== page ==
The Minister of Trade, Industry and Competition, Mr Ebrahim Patel participated in the African Union meeting of Ministers of Agriculture, Trade and Finance yesterday, calling for greater efforts to build economic resilience across the African continent.
Minister Patel said that there is a critical need to build Africa’s agricultural and industrial capabilities, and trade and supply-chains between African countries, thereby building economic resilience for the continent.
He stated that while global economic integration comes with clear benefits, through access to technologies and innovations from across the world, the benefits of highly integrated supply-chains come with enormous vulnerabilities when they are disrupted.
“African countries are learning the hard lesson that we cannot simply remain exporters of raw materials and importers of medical supplies and food products. We must confront uncomfortable facts and deal with Africa’s position in the global economy. Africa has 17% of the world’s population, yet only 3% of the world’s GDP. Our continent imported $66 billion agricultural products in 2019 from outside the continent and Africa runs an agricultural trade deficit with the rest of the world of some $22 billion. The level of imports is bigger than the individual GDPs of more than 40 African countries,” said Minister Patel.
The Department of Trade, Industry and Competition (the dtic) estimates that the import of agricultural and agro-processed foods, had it been grown locally, is equivalent to about 30 million additional jobs not realised across the continent.
The disruptions caused by covid-19 to global supply-chains has come at an enormous economic cost to countries across the world, including those in Africa.
Minister Patel noted that against the background of the serious damage caused by covid-19 and the rising numbers of young people entering labour markets, there is a need for more focussed interventions to support smallholder production and protect food security and food supply-chains on the continent.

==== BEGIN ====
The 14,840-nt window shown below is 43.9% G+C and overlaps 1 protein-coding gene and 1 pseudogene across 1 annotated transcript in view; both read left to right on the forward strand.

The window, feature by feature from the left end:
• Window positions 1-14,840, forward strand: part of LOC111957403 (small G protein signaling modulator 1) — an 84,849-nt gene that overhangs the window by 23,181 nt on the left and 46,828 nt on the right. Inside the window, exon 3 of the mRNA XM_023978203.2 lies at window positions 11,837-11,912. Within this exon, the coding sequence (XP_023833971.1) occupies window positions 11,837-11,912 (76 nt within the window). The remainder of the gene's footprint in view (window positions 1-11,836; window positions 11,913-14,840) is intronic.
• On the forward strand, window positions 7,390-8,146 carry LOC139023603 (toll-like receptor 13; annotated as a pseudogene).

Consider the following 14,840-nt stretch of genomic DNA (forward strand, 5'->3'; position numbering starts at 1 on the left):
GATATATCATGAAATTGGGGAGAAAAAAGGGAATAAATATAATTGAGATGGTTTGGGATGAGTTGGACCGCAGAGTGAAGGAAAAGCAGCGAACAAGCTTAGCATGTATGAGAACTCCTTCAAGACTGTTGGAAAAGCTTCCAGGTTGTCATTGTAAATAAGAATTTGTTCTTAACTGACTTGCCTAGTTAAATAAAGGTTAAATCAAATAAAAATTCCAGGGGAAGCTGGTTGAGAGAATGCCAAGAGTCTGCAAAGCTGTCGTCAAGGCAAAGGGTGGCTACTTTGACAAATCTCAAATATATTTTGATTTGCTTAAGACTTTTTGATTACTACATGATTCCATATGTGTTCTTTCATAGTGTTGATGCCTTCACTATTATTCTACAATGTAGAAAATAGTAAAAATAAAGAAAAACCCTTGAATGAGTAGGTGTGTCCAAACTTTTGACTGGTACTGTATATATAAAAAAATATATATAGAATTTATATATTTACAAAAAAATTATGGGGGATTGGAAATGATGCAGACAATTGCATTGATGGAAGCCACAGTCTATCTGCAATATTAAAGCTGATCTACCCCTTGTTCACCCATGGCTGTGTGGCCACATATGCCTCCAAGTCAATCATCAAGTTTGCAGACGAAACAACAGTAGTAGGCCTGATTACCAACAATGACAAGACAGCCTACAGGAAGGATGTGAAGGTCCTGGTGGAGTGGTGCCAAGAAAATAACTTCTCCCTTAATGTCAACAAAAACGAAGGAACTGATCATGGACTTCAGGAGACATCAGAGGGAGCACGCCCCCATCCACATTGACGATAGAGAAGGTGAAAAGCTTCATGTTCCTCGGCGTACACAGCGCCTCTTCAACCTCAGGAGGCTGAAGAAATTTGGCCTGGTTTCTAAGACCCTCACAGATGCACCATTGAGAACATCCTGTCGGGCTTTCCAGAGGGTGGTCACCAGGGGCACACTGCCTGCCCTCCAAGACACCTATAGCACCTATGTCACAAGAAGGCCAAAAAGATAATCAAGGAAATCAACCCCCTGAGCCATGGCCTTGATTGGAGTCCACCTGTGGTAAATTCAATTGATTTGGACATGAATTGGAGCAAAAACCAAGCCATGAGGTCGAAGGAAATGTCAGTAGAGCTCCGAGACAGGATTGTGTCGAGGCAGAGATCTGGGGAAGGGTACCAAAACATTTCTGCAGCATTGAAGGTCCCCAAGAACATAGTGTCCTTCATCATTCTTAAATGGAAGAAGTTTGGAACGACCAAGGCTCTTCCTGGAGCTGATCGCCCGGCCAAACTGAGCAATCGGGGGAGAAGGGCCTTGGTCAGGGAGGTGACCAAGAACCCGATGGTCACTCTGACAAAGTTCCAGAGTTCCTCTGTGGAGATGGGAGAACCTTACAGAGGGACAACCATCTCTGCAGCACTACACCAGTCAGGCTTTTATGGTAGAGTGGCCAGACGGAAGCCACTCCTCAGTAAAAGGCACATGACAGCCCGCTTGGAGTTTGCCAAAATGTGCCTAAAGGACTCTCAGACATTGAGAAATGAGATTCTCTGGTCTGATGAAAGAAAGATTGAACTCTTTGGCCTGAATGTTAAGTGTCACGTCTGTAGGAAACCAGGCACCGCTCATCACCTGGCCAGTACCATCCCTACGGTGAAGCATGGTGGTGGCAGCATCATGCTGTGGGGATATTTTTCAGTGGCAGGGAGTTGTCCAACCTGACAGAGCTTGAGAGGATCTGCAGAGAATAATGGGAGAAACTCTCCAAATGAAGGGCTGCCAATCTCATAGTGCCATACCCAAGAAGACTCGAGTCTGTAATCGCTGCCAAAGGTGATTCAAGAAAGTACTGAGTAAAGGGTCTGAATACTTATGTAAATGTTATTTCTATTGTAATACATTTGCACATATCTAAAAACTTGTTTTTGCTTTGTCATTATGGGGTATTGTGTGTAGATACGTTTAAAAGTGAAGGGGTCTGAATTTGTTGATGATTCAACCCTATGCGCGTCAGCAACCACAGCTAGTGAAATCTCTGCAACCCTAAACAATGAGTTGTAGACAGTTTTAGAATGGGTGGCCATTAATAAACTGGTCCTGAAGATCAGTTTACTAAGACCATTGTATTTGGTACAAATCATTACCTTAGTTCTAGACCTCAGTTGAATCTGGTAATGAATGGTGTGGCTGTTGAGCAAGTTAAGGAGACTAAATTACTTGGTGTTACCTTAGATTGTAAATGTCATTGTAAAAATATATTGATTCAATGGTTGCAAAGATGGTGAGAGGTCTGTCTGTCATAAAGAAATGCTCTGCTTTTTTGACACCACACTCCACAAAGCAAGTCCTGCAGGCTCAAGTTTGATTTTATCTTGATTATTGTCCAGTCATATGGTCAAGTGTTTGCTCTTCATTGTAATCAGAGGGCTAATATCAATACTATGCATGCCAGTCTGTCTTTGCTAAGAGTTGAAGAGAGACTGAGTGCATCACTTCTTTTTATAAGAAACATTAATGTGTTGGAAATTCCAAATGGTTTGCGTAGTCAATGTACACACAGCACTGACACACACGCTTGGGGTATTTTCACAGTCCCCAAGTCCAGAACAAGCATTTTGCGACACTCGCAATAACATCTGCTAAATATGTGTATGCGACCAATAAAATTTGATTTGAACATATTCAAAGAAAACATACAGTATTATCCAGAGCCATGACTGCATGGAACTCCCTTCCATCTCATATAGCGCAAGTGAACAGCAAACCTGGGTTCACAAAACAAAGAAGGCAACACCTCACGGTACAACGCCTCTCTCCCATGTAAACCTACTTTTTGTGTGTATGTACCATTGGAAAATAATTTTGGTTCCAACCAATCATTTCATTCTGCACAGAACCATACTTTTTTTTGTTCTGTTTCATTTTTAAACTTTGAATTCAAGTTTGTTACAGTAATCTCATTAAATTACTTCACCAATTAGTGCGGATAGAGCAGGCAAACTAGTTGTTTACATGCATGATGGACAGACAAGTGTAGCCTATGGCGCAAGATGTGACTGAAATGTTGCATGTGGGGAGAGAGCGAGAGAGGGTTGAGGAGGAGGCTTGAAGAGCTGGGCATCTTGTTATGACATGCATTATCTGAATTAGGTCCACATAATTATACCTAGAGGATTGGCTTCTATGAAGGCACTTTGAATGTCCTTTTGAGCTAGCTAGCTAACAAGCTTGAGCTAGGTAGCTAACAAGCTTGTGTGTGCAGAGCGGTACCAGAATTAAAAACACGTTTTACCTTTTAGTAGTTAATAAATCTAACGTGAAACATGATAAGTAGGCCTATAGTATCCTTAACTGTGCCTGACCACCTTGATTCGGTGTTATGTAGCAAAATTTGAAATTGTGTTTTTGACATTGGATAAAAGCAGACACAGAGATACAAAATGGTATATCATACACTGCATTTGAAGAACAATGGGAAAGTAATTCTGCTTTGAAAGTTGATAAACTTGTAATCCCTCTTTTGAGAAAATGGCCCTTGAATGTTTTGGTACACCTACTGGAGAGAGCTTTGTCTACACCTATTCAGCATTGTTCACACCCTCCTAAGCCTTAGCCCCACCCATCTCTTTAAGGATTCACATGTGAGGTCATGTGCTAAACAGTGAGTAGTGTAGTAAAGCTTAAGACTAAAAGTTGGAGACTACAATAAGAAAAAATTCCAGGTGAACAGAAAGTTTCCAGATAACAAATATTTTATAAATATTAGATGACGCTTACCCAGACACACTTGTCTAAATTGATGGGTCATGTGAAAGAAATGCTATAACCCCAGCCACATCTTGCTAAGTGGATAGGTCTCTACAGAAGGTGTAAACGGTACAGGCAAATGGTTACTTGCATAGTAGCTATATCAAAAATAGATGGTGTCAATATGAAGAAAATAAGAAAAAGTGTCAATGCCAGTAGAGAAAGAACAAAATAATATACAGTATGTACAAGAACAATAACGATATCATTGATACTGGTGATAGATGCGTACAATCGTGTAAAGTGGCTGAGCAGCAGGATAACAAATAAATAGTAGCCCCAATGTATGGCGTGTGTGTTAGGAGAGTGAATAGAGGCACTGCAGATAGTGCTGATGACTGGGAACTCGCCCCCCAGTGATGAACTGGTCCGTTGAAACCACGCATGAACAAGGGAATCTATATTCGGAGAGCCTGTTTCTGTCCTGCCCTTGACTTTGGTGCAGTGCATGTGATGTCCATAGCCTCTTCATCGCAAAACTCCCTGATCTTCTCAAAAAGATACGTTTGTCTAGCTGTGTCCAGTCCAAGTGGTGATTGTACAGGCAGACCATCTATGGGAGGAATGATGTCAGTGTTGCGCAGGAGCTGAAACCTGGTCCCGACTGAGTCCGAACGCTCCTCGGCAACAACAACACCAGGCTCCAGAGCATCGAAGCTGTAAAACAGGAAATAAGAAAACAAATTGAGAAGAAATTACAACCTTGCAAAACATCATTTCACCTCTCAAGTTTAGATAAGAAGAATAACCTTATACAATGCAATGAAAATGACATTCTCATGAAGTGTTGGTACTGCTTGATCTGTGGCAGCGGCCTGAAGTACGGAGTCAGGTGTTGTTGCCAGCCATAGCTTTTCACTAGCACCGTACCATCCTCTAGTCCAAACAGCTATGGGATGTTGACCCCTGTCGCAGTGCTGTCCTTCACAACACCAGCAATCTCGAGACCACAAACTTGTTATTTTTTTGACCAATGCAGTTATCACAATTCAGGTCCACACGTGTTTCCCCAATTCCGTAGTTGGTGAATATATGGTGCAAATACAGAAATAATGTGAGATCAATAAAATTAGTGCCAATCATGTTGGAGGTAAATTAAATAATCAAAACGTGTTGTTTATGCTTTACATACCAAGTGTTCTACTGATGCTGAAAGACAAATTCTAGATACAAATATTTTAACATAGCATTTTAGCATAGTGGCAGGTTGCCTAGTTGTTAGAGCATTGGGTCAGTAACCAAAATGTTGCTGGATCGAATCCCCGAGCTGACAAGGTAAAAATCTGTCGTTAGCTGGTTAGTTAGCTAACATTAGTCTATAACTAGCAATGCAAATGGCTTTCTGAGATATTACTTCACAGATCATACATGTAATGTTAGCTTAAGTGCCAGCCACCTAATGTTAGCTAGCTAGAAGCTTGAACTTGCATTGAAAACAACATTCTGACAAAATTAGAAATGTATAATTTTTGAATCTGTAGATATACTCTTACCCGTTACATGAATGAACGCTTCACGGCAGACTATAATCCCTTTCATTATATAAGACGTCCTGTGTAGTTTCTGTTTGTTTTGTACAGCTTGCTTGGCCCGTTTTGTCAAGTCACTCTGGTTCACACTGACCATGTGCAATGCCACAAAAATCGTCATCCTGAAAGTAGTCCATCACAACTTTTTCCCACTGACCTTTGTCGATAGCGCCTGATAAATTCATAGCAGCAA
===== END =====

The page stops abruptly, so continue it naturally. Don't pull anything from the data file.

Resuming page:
Greater attention must be given to building up Africa’s production in agriculture – both in basic staple food as well as higher value added agro-processed food, Minister Patel said.
This would require logistics, transport and agro-infrastructure, irrigation, veterinary support, financing systems, the ease of moving across borders and the political will required to enable African-grown food to go from the farm to the table.
“Trade policy must support the efforts at building local and continental capacities, building regional markets in energy, digital and financial inclusion, and enable the start of trading under the African Continental Free Trade Area (AfCFTA); and we must be determined that the legacy of covid-19 must be a stronger, economically more prosperous Africa, producing a wider range of value-added products and with a large and dynamic internal African market. This must be the time for the Made in Africa, the Proudly Produced in Africa initiative to be at the heart of our efforts in economic reconstruction,” Minister Patel said at the meeting of fellow trade and agriculture ministers.
The World Bank in April this year noted that as the pandemic spreads, economic growth in Africa will decline significantly, with enormous losses in welfare. It warns of increased food insecurity amongst many countries as currencies are weakening and prices of staples are rising in many parts of the continent.
The meeting, which included the participation of ministers of agriculture, trade and finance from across the African continent, thus looked at building resilient food systems through agricultural trade and investments to achieve food and nutrition security in Africa. The discussion included looking at the socioeconomic impacts of covid-19 on Africa, containment measures taken, short- and medium-term interventions needed to ensure food availability and access, as well as long term productivity.Distributed by APO Group on behalf of The Department of Trade, Industry and Competition, South Africa.